LEME BEDJE APARTMENT
Cape Verde comprises of nine inhabited islands, plus an uninhabited island and eight inlets, in the Atlantic Ocean.
Cape Verde used to be a Portuguese colony but gained its independence in 1975 and is now a republic.
The islands offer a tropical climate all year round, with average daily temperatures varying from 23c to 30c. The terrain, the people and the ecological structure all differ considerably island to island.
In fact, even the most demanding traveller is likely to fine more variety on this group of islands than one would hope to find on many of the world’s largest continents. From the white sandy beaches, turquoise sea and arid interior of Sal, to the dramatic scenery and green mountains of San Antao, the vast and desolate beaches of Boa Vista and Maio to the thriving cultural capital with beautiful architecture and port at the heart of Sao Vicente.
Over the last few years the islands have changed and none more than Sal itself. Tourism has grown and places are being built to accommodate people from all over the world.
Sal is arguably the jewel in the crown of Cape Verde. An island paradise with picture perfect beaches, first class water sports facilities and an exciting African-European ambiance.
Sal is becoming more and more popular with tourists and continues to expand every year but still seems untouched by the masses. The island is small even by Cape Verdean standards, measuring just 18 mile long and 7 miles wide and it has a population of around 20,000 inhabitants. Even though it’s not very big it’s still has a big heart and that is why tourism is growing here.
The islands which lies 300 miles off mainland Africa, enjoys a near perfect climate with temperatures hovering around 28c all year round. In fact as the critics in the Lonely Planet travel guide put it, there are almost more days of sunshine than there are days in the year.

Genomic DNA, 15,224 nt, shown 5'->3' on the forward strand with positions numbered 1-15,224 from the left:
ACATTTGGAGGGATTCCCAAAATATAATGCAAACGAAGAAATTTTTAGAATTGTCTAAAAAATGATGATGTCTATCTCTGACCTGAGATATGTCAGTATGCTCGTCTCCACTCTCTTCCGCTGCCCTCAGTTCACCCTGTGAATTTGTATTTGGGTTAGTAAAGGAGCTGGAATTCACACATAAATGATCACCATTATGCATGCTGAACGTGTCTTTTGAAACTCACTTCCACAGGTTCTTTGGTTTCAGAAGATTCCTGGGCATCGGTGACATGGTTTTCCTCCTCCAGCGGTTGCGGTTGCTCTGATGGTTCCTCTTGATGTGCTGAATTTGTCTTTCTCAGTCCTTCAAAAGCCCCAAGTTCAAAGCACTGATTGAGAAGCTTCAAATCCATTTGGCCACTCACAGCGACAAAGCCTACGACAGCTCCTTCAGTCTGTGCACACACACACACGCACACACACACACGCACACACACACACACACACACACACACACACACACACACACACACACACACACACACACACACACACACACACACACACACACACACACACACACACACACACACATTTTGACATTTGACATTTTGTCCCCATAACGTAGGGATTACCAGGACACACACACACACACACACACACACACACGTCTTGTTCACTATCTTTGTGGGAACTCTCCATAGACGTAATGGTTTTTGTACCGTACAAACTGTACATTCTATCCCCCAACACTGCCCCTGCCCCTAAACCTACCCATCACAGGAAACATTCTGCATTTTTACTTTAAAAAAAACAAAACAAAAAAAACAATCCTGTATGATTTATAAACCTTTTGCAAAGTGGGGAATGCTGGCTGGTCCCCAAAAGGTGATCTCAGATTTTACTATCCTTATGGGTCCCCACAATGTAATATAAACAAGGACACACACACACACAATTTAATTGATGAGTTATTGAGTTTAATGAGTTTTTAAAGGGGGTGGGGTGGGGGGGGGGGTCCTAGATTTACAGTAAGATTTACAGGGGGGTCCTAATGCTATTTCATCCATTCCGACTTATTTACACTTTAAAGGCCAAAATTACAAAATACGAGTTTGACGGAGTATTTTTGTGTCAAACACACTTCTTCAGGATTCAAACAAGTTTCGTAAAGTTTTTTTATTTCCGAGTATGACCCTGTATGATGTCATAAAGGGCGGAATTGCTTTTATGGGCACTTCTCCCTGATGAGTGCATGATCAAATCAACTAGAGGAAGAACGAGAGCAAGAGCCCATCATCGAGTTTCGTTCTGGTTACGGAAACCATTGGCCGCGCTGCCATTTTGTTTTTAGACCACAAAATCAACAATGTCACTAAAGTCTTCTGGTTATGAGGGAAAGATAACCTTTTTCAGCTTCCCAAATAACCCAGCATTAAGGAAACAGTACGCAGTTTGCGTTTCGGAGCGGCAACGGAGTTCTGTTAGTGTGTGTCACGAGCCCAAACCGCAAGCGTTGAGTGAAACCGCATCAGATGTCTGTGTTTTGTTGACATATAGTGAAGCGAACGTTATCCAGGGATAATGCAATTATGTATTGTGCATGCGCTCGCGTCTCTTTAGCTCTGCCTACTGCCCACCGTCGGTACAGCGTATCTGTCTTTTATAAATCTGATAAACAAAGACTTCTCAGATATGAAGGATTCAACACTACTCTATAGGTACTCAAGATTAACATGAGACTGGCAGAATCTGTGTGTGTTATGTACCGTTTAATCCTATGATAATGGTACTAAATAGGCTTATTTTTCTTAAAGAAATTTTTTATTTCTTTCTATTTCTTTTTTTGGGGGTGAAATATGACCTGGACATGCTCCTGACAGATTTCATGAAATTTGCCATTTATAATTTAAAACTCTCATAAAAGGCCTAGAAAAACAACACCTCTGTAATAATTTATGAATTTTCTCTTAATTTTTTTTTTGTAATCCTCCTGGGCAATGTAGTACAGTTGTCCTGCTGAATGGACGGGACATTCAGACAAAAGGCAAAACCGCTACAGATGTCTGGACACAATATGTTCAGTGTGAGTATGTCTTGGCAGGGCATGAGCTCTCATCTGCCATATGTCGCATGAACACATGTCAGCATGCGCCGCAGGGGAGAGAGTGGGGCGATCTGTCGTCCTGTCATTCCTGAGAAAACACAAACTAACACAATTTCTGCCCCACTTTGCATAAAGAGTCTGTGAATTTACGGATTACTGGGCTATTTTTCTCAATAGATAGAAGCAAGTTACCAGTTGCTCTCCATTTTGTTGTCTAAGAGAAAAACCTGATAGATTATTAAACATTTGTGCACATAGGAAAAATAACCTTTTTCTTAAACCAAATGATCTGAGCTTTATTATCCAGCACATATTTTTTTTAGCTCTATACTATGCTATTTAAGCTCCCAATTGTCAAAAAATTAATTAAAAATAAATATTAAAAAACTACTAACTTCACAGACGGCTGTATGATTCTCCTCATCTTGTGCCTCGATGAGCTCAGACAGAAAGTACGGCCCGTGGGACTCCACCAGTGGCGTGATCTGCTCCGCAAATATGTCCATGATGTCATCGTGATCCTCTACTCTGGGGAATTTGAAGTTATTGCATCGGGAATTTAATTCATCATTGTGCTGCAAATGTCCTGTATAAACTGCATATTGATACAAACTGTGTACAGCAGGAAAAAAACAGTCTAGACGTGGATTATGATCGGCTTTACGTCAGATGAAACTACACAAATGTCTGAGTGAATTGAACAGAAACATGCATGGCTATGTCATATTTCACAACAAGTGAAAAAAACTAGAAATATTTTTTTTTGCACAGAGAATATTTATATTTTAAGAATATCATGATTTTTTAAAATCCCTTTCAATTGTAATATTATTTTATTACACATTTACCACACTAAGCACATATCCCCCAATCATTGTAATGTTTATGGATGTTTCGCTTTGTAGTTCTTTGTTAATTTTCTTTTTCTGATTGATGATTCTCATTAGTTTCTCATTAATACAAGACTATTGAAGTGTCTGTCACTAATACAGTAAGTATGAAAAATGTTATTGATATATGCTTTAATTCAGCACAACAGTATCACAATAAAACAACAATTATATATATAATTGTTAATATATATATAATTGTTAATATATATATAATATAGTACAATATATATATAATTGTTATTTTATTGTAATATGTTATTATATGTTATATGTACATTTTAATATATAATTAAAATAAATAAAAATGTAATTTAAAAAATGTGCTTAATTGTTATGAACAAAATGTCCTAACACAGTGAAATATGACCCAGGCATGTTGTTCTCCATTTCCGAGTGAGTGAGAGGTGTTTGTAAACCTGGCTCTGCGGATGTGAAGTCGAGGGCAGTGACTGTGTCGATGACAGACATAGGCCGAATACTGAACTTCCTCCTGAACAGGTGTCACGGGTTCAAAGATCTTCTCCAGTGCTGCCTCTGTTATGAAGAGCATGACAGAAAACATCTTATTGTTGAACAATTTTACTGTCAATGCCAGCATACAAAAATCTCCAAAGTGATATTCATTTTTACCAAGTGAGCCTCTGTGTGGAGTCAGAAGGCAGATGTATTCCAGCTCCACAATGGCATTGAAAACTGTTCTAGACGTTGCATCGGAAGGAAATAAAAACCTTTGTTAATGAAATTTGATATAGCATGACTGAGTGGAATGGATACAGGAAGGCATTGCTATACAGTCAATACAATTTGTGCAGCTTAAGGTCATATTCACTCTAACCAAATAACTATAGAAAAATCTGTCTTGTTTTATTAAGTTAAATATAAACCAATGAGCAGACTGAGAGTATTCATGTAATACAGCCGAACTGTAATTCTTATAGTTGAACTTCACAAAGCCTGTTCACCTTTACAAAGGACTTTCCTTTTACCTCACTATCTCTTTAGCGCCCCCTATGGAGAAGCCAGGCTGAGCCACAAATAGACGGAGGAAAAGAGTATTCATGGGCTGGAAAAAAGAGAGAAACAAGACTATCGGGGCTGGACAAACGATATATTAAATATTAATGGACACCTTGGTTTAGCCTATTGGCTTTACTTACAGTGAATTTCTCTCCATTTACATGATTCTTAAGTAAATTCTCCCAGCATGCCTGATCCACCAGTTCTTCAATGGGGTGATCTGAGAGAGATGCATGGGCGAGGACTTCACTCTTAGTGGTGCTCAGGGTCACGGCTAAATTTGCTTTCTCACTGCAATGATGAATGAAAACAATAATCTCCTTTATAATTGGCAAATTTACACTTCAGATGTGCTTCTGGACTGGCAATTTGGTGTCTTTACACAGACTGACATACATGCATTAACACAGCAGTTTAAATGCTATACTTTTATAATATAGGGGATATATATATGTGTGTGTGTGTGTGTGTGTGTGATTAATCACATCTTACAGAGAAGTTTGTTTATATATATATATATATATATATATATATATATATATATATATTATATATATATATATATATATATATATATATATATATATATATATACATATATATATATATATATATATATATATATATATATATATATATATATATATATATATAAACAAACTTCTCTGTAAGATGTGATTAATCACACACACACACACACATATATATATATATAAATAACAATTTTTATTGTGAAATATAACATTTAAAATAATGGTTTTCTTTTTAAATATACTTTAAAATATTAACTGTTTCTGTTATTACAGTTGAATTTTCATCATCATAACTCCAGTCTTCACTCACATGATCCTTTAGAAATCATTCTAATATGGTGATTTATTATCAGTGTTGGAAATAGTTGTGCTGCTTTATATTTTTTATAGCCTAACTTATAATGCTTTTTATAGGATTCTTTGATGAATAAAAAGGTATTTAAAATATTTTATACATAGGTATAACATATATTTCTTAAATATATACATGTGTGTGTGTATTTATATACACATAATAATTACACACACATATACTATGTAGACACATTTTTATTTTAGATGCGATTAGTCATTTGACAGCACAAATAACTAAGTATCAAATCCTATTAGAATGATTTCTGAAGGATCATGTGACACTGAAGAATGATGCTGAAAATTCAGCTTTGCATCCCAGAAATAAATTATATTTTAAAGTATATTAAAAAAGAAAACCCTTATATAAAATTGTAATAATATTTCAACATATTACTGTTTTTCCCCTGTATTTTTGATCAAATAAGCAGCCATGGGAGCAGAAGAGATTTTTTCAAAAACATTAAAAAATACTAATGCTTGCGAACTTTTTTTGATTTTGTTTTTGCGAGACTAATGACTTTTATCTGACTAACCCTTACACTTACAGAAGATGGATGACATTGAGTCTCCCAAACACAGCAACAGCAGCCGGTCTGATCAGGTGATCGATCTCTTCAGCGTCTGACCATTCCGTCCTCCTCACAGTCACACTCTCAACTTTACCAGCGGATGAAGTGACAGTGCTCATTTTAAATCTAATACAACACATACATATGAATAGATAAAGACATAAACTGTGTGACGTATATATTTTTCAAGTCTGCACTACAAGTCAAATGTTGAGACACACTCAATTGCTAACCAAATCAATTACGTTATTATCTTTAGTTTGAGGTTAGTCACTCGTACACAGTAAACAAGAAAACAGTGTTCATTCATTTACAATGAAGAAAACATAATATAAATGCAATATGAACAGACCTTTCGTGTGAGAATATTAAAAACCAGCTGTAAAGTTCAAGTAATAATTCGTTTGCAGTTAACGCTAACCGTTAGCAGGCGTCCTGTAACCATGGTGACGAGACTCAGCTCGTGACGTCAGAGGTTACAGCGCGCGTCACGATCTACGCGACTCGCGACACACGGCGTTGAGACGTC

The sea temperature is just a couple of degrees cooler that the air temperature in the summer months, dropping down to an agreeable 22c in the winter and the average rainfall is just 8cm a year. The wind comes from the northeast and sometimes is quite strong but it has some of the most beautiful white sandy beaches to chill out on.
Sal is the most developed of all the Cape Verde Islands in terms of tourism yet still has a very barren landscape. In the north of the island you will find a salt lake in an extinct volcano crater, an impressive sight. Marine life around the coast of Sal and the rest of the archipelago is high with countless species including flamboyant tropical fish, dolphins and turtles (season depending).
Live music plays a huge part in Cape Verdean culture and is often performed live in various bars in Santa Maria during the evening. This is a unique experience and one not to be missed.
A large percentage of visitors come to Sal for the water sports and it's hardly surprising. Sal's long sandy white beaches and turquoise water make a wonderful playground for water sports enthusiasts. It is also the perfect place for relaxing in the sun and enjoying long walks along the coastline. Sal is considered to be amongst the world's top five windsurfing locations so it is not uncommon to see bright coloured sails dotted about the ocean. Kite surfing, diving and deep-sea fishing are also very big on Sal. There are plenty of places to hire equipment, have lessons and organise trips.
Today, there are regular scheduled flights to Sal's established international airport direct from Birmingham, Gatwick and Manchester, as well as all over Europe and beyond.
The charming town of Santa Maria in the south is the main tourist resort and has eight kilometres of stunning beaches, and a good choice of shops and restaurants. Other highlights include the town of Espargos in the centre of the Island, the salt flats of Pedra de Lume on the east coast and the port town of Palmeira on the western side of the Island. There is also car hire, quad biking, mountain bike hire to get around the island and explore for yourself.
The weather on each island can vary, however in general the temperatures are pretty stable throughout the year hovering somewhere in the high 20s, with a virtually no rain, islands make an ideal year round destination.
Due to their position in the Atlantis the islands are windy most of the year and at times the northeast trade wind can be particularly strong. However the plus side is this means that humidity is low and conditions for water sports are excellent.
Figures for annual rainfall can be quite misleading as they are wildly different on each island but Sal and a few other receive almost no rain at all, while other islands higher up such as Santo Antao can receive up to 2 meters of rain a year, resulting in lush green interiors.
Over all the weather in Cape Verde is really good.